Is the RBA about turn hawkish?

Via George Tharenou at UBS:

The first RBA meeting of 2021 is going to be important

The RBA Board is scheduled to hold its first meeting of the year on Tuesday (2 February). Given the RBA has been in ‘blackout’ since last year, and the data has been materially stronger than expected – markets and investors are speculating the RBA will taper its policy stance. We answer the five most asked investor questions.

#1 Do we expect the removal of dovish forward guidance in February?

No. We think the RBA wants to keep open the possibility of both an extension of YCC and additional QE. Hence, we think Governor Lowe will push back against tapering now.

#2 Will the RBA highlight the currency appreciation?

Yes. We think the RBA will open the way to additional QE by signalling that they are not comfortable with the upward pressure on the AUD (which at least partly reflects market shifting towards pricing in the RBA tapering).

#3 What do we expect the SOMP forecasts to be?

The February SOMP is likely to include material upward revisions to the RBA’s GDP forecasts and downward revisions to its unemployment rate outlook, to at least their upside scenario from the Nov-20 SOMP. The RBA will also mark-to-market upgrade its inflation profile given the higher Q4 outcome; but any upgrade to forecasts over coming quarters is likely to be relatively modest, with underlying inflation still below their target over the entire forecast horizon.

#4 Better forecasts = hawkish turn?

No. We think the RBA’s ‘reaction function’ has changed. While domestic economic conditions have improved materially since the program was announced, the RBA still has compelling reasons to continue to keep the foot on the easing pedal, especially given global uncertainty and other dovish central banks.

#5 If we are wrong, how and when could the RBA taper?

We still expect the RBA to 1) expand QE by up to $100bn to December 2021 (by no later than their April meeting), and 2) extend YCC to the Nov-24 line 2021 (vs Apr-24 now), 3) as well as expanding the window to withdraw the TFF to December 2021 (by no later than the May meeting). We concede there is a risk that much stronger domestic data means the RBA instead decides to taper. So if we are wrong, and they taper instead, we think the RBA will end QE first, and then taper YCC. We expect the TFF to be the last tool of unconventional policy to be unwound.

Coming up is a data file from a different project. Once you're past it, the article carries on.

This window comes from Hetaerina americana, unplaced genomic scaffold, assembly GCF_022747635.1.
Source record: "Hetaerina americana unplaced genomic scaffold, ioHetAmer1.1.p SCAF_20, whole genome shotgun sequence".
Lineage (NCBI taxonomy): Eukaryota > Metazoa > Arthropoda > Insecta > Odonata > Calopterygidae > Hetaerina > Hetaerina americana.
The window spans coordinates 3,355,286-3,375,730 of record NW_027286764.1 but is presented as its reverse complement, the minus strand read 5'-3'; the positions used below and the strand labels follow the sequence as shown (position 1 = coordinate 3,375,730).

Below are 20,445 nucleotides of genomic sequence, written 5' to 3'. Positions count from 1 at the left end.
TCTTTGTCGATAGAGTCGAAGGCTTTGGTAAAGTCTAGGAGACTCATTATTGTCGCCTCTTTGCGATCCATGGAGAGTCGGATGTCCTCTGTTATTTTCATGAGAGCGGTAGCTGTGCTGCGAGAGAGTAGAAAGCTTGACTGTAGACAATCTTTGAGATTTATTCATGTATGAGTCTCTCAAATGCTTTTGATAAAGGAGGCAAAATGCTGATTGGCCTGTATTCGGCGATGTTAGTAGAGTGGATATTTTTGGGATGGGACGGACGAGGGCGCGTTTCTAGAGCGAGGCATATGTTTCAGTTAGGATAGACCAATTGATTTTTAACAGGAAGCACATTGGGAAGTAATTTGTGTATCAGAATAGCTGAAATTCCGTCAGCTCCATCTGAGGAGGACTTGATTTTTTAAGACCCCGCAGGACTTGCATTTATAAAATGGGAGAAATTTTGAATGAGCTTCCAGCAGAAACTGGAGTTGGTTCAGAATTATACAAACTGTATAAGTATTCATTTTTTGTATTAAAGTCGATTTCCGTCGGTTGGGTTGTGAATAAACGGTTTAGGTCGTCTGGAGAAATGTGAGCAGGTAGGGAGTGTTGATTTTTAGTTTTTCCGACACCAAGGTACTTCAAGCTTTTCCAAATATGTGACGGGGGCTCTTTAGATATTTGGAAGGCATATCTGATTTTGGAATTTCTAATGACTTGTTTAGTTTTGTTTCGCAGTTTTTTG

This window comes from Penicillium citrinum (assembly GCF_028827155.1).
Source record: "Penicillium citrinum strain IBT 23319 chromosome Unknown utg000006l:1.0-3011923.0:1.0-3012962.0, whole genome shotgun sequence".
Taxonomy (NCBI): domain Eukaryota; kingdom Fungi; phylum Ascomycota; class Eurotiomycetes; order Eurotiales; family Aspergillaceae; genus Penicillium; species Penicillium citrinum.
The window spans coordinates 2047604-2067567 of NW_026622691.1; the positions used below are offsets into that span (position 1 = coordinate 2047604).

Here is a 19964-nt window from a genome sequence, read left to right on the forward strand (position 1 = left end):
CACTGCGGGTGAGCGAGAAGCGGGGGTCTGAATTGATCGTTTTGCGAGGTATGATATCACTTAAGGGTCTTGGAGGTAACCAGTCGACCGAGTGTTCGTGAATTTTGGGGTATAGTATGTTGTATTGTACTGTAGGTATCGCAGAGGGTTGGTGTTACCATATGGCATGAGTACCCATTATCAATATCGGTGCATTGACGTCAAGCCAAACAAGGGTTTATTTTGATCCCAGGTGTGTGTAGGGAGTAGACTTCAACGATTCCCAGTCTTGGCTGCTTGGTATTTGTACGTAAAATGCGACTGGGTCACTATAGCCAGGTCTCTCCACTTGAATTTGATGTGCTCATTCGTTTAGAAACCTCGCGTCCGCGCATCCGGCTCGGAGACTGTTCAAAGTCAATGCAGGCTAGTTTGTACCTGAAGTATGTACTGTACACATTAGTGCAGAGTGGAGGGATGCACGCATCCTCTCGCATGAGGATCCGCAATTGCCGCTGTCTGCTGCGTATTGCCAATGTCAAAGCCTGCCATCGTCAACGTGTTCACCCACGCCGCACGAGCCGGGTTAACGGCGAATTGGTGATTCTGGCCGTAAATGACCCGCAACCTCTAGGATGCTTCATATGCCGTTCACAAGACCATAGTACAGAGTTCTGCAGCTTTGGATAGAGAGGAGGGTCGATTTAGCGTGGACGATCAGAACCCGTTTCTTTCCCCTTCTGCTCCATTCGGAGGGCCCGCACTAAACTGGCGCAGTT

What’s the trade?

We don’t think that markets are fully priced for ongoing easing from the RBA. This creates trading opportunities in AUD rates. We continue to like being long ACGB 10Y vs UST 10Y and Pay AUD 10Y EFP to position for an RBA QE extension; and we like being long ACGB Nov-24 to position for an extension of YCC.

In my view, UBS doves will not be wrong.

David Llewellyn-Smith

Comments

    • happy valleyMEMBER

      +1 Until they have destroyed savers and retail depositors, there is no end to their jihad.

      • On the upside, there are some things that are not following the script and the net net neutralizing of risk bu!!sh!t is emerging as an issue.

        • happy valleyMEMBER

          Captain Phil couldn’t give a rat’s as long as housing prices (including own mansion) keep going to the moon and in any event if things get too hot, it’s the plods at APRA and ASIC who will have to stand in front of ScoMo’s and Josh’s locomotive.

    • Pretty much, but he’s a puppet. What Joshy wants, Joshy gets and there is not a snowflake’s chance in hell that he will allow rates to rise, yet at the same time continue to ignore the number 1 recommendation of a RC.

      • happy valleyMEMBER

        If you were probably the highest-paid CBer in the world wouldn’t you be very accommodating, to shore up that position with a juicy taxpayer handout?

  1. We expect the TFF to be the last tool of unconventional policy to be unwound

    You can take that to the bank. The TFF has been a massive free kick for the RBA’s real customers – the majors – so it won’t be unwound anytime soon.

    • happy valleyMEMBER

      Yep – if only the majors could piss off retail depositors, they would be laughing all the way to the bank but they’re certainly headed that way.

      Just one funder would to be to die for and what better one than the happy clappies at the RBA.

  2. Everyone seems to be waiting for US to drop its trillion dollar Money Bomb. Im sure Australia will be doing the same.

    Nothing makes Traders happier then Free Cash.